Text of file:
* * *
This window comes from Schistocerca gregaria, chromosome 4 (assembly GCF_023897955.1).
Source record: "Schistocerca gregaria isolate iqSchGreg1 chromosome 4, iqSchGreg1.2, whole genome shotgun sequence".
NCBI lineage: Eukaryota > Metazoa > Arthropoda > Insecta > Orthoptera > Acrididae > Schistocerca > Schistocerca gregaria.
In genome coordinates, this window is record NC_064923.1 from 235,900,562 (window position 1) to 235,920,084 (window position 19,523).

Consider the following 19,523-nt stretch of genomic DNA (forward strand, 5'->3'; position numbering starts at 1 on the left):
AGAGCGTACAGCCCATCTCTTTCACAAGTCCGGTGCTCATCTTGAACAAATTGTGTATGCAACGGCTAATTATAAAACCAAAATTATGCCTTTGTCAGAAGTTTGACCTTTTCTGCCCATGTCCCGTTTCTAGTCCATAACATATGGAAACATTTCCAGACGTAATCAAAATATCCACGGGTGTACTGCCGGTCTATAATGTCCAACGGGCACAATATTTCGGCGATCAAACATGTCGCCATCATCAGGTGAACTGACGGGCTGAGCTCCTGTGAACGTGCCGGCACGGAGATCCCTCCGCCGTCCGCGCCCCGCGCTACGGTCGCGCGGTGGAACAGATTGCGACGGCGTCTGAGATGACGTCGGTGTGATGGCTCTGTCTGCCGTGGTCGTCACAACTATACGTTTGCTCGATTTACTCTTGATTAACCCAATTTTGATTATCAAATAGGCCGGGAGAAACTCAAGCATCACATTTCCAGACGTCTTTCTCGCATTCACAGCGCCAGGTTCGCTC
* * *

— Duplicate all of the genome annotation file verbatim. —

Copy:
This window comes from Schistocerca gregaria, chromosome 4 (assembly GCF_023897955.1).
Source record: "Schistocerca gregaria isolate iqSchGreg1 chromosome 4, iqSchGreg1.2, whole genome shotgun sequence".
NCBI lineage: Eukaryota > Metazoa > Arthropoda > Insecta > Orthoptera > Acrididae > Schistocerca > Schistocerca gregaria.
In genome coordinates, this window is record NC_064923.1 from 235,900,562 (window position 1) to 235,920,084 (window position 19,523).

Consider the following 19,523-nt stretch of genomic DNA (forward strand, 5'->3'; position numbering starts at 1 on the left):
AGAGCGTACAGCCCATCTCTTTCACAAGTCCGGTGCTCATCTTGAACAAATTGTGTATGCAACGGCTAATTATAAAACCAAAATTATGCCTTTGTCAGAAGTTTGACCTTTTCTGCCCATGTCCCGTTTCTAGTCCATAACATATGGAAACATTTCCAGACGTAATCAAAATATCCACGGGTGTACTGCCGGTCTATAATGTCCAACGGGCACAATATTTCGGCGATCAAACATGTCGCCATCATCAGGTGAACTGACGGGCTGAGCTCCTGTGAACGTGCCGGCACGGAGATCCCTCCGCCGTCCGCGCCCCGCGCTACGGTCGCGCGGTGGAACAGATTGCGACGGCGTCTGAGATGACGTCGGTGTGATGGCTCTGTCTGCCGTGGTCGTCACAACTATACGTTTGCTCGATTTACTCTTGATTAACCCAATTTTGATTATCAAATAGGCCGGGAGAAACTCAAGCATCACATTTCCAGACGTCTTTCTCGCATTCACAGCGCCAGGTTCGCTC